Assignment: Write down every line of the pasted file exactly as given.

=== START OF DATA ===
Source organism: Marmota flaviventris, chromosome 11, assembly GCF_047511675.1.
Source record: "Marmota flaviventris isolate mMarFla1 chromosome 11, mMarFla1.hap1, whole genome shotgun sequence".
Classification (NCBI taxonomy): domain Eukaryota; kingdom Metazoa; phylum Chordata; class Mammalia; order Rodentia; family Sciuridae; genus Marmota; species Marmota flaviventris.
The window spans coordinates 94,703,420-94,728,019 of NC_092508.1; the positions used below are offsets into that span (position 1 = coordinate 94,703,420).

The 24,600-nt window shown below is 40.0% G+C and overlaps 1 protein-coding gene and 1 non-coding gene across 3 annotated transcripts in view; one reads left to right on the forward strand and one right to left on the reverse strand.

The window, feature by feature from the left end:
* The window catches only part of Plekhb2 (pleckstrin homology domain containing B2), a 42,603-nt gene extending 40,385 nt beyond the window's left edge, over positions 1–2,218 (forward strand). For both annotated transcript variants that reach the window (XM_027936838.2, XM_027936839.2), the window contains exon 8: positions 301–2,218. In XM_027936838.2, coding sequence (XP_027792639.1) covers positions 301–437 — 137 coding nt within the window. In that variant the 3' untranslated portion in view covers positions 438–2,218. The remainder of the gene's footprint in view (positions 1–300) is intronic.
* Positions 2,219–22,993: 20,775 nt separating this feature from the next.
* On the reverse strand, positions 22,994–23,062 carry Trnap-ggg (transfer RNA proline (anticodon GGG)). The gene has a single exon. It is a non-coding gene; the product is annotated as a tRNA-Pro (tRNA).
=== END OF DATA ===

Source organism: Marmota flaviventris, chromosome 11, assembly GCF_047511675.1.
Source record: "Marmota flaviventris isolate mMarFla1 chromosome 11, mMarFla1.hap1, whole genome shotgun sequence".
Classification (NCBI taxonomy): domain Eukaryota; kingdom Metazoa; phylum Chordata; class Mammalia; order Rodentia; family Sciuridae; genus Marmota; species Marmota flaviventris.
The window spans coordinates 94,703,420-94,728,019 of NC_092508.1; the positions used below are offsets into that span (position 1 = coordinate 94,703,420).

The 24,600-nt window shown below is 40.0% G+C and overlaps 1 protein-coding gene and 1 non-coding gene across 3 annotated transcripts in view; one reads left to right on the forward strand and one right to left on the reverse strand.

The window, feature by feature from the left end:
* The window catches only part of Plekhb2 (pleckstrin homology domain containing B2), a 42,603-nt gene extending 40,385 nt beyond the window's left edge, over positions 1–2,218 (forward strand). For both annotated transcript variants that reach the window (XM_027936838.2, XM_027936839.2), the window contains exon 8: positions 301–2,218. In XM_027936838.2, coding sequence (XP_027792639.1) covers positions 301–437 — 137 coding nt within the window. In that variant the 3' untranslated portion in view covers positions 438–2,218. The remainder of the gene's footprint in view (positions 1–300) is intronic.
* Positions 2,219–22,993: 20,775 nt separating this feature from the next.
* On the reverse strand, positions 22,994–23,062 carry Trnap-ggg (transfer RNA proline (anticodon GGG)). The gene has a single exon. It is a non-coding gene; the product is annotated as a tRNA-Pro (tRNA).